Members included guitarist Neil Harrap, an electrical and radio whiz who adapted his locally manufactured equipment to best replicate overseas sounds, and vocalist Michael Shackleton. However, the band member with the most illustrious career was the bongo player, Ken Cooper.
Alan Kenneth Cooper was born 18 February 1940, raised in Wellington’s eastern suburbs. In 1957 he and other members of the Miramar Baptist Bible Class formed The Swamp Dwellers to perform at a church fundraising concert.
“Five played,” Cooper recalls. “It was all skiffle, acoustic, two guitars – Mike [Shackleton] and Neil [Harrap] – and we had a tea chest bass [Gary Foothead], vocals and bongos [Graham Beedle] and drums [Brian King].”
They played just four songs, ‘Freight Train’, ‘Maggie May’ and a couple of Lonnie Donegan numbers. Their combination of novelty, teenage enthusiasm and primal musicianship stole the show, impressing one member of the audience, the promoter of a Thursday night dance in nearby Kilbirnie.
Ken Cooper was a budding entrepreneur in the Wellington REgion, then ventured further afield.
That second performance of the same four songs in turn led to Benny Levin adding them to the bill of a jazz concert at the Wellington Town Hall. Audience reaction at all three performances encouraged the group to continue. Extending their repertoire, they began organising their own dances at the Rio Grande in Miramar, and accepting 21sts, weddings, youth clubs, school functions and any other performing opportunities.
After sharing a bill with the more experienced Johnny Deep And The Metro Five, The Swamp Dwellers regularly supported the Levin-based band in the lower North Island and band manager Taua Ranginui became a mentor to the Wellington teens.
The line-up was ever-changing and management for the band’s schedules, rehearsals and transport fell increasingly on Ken Cooper, whose career as a promoter started by default.
The name change came in March 1961, the current line-up heavily influenced by The Shadows; skiffle was out, instrumentals were in. The original Premiers line-up featured Neil Harrap and Mike Shackleton (guitars), bassist Peter Hindmarsh, drummer Andy Shackleton, Ken Cooper on bongos and pianist Doug Harrap.
While The Premiers established themselves as one of Wellington’s top bands in The Shadows’ tradition, Ken Cooper made in-roads as a budding entrepreneur, hiring halls around Wellington and making deals with like-minded promoters in Whanganui, Nelson, Napier and Palmerston North. Later still, these splits with regional promoters would extend to Hamilton, New Plymouth, Nelson, Timaru and Dunedin. In effect, Cooper created his own tour circuit.
There were other partnerships. He founded a booking agency, Entertainment Unlimited, with singer-drummer Jim McNaught, and in 1961 he teamed up with Ian Dawson. Cooper recalls that Dawson and his associate Doug Reid arrived in the capital with grand plans. “They had both worked for [Dunedin promoter] Joe Brown and they had this scheme to take over the Wellington entertainment scene. Ian got involved with the Sorrento, a jazz venue, and they both organised dances – old style, foxtrots and gay gordons. Ian hired the St Francis Hall, near Parliament and Doug ran dances at the Lower Hutt Town Hall.”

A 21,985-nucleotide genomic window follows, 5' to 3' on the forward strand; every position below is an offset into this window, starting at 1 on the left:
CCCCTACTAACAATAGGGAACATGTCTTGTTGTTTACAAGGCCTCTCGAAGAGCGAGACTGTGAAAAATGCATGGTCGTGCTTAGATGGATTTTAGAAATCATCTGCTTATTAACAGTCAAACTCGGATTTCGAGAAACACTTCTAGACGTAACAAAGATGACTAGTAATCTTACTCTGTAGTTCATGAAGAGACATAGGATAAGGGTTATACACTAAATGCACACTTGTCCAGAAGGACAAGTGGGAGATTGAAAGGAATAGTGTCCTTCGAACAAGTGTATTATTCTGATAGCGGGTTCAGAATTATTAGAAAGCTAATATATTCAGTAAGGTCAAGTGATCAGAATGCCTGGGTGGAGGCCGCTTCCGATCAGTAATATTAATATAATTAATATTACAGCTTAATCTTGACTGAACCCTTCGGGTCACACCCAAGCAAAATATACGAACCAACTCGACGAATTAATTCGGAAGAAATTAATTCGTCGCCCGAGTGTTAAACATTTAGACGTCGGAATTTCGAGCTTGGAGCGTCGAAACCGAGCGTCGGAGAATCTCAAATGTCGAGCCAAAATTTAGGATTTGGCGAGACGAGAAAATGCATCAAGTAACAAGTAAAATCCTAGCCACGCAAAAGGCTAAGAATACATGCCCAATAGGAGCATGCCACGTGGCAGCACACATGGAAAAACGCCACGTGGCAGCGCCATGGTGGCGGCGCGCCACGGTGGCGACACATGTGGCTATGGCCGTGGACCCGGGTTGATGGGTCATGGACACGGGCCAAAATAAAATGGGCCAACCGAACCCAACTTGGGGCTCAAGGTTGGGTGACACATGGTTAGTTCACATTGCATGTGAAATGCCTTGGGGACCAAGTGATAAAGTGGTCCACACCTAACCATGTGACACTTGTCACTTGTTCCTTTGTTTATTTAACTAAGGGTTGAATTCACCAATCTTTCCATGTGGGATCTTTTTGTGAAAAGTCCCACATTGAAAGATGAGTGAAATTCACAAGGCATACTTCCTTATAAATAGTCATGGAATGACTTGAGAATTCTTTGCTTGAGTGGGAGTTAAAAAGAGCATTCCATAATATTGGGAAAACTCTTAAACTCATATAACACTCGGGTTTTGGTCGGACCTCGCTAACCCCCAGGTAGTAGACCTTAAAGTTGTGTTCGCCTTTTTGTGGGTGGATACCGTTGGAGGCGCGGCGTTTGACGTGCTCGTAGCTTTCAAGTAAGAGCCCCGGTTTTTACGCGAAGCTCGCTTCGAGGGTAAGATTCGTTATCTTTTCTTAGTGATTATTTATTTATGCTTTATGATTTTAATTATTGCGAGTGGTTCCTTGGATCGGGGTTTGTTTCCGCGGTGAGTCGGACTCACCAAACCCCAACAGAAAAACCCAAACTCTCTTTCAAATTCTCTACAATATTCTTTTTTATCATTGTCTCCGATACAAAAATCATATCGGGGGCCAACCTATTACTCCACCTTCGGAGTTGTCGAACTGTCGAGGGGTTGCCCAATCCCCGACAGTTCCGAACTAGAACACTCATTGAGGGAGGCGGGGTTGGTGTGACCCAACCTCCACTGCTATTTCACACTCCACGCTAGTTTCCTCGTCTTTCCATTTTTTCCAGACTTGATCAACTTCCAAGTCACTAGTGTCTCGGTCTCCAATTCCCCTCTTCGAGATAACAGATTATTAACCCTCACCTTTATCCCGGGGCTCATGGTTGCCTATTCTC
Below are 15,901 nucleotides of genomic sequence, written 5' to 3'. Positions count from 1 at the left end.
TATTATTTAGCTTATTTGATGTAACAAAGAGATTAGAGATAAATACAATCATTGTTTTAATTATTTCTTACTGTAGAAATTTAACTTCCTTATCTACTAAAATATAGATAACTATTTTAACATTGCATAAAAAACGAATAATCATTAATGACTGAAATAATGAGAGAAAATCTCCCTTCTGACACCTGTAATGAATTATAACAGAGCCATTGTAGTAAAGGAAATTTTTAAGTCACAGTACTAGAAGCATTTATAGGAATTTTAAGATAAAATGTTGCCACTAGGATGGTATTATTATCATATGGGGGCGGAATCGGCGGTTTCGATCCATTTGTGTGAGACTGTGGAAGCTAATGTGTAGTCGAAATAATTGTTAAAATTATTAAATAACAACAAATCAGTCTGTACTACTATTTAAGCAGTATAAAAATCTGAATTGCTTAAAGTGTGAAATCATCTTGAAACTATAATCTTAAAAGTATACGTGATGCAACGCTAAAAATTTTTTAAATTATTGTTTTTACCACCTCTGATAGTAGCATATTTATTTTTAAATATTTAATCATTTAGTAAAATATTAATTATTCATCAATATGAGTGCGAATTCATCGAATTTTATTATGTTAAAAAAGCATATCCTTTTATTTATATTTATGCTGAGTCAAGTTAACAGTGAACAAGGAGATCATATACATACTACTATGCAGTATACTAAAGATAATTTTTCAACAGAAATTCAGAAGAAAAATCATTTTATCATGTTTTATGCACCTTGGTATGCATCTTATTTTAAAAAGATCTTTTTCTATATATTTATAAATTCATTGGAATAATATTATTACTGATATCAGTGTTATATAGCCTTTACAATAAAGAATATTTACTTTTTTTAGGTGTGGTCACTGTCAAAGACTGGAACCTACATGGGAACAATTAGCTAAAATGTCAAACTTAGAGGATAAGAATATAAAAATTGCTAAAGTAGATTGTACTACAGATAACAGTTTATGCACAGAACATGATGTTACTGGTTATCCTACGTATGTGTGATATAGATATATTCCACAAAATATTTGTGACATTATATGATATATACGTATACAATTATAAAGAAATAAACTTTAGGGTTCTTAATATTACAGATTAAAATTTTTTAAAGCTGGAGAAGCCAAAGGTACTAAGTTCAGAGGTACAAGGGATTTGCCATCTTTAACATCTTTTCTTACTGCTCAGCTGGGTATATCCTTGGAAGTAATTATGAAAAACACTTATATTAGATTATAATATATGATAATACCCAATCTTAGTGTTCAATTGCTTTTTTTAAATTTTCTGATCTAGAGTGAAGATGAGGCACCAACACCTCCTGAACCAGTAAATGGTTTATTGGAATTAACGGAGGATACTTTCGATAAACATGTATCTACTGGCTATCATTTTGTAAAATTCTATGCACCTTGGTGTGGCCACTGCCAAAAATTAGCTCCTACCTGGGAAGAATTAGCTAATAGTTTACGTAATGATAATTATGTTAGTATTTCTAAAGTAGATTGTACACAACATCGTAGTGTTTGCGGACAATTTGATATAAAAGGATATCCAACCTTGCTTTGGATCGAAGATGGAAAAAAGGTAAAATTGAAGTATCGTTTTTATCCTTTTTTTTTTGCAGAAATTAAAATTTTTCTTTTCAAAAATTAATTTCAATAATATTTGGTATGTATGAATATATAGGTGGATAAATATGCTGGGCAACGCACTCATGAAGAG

The St Francis Hall was a well-established dance venue and Ian Dawson did nothing to change the existing entertainment policy. “I think he was using Don Richardson’s band,” Cooper remembers, “but I talked him into targeting teenagers with rock and roll. We called it Teenarama.”
Teenarama became a Wellington institution, eventually featuring three dances a week – “It grew to around 700 to 800 kids on a Saturday night, 300 to 400 on Friday nights and 200 to 300 on Sunday afternoons.”
The success of Teenarama led to Cooper and Dawson doing a deal with Doug Read, leasing the Lower Hutt Town Hall for weekly dances to dwindling crowds. The Teenarama name was also attached to dances at the Titahi Bay Rugby Club. “It was a bit rough, lots of fights, so we put in an ex-wrestler, Dick Komioski, to manage it.”
In 1962, as Teenarama was taking off, Cooper was still employed at the head office of the McKenzie retail chain. “They’d always been very supportive,” Cooper says. “They gave me time off work and Sir Roy McKenzie regularly lent me his American Ranch Wagon, very flash, to transport bands and equipment. But when I was given the ultimatum, retail or rock and roll, I chose the music; it was better money and more fun.”
Another relationship which proved fruitful was with Des Britten (later Sir Des Britten), then a radio announcer who fronted a radio show, The Coca-Cola Hi-Five Club, and presented Coca-Cola-sponsored dances, not just in Wellington but nationwide. The concept’s popularity was immense and Cooper began promoting occasional Hi-Five Club dances at the Wellington Town Hall, attracting crowds of over 2000.
Cooper’s next business partner was the NZ music heavyweight Phil Warren.
The top Wellington bands played Teenarama, particularly The Premiers (still managed by Cooper) and The Librettos (managed by Dawson). In 1964, convinced that his meal ticket lay with The Librettos, Dawson crossed the Tasman with the band. Cooper’s next business partner was the NZ music heavyweight Phil Warren. They’d had prior dealings, exchanging bands between Auckland and Wellington. Ken Cooper ran the Wellington office of Phil Warren's Auckland-based booking and management agencies Prestige Promotions and Fullers, then the nation's biggest agencies, for the rest of the decade.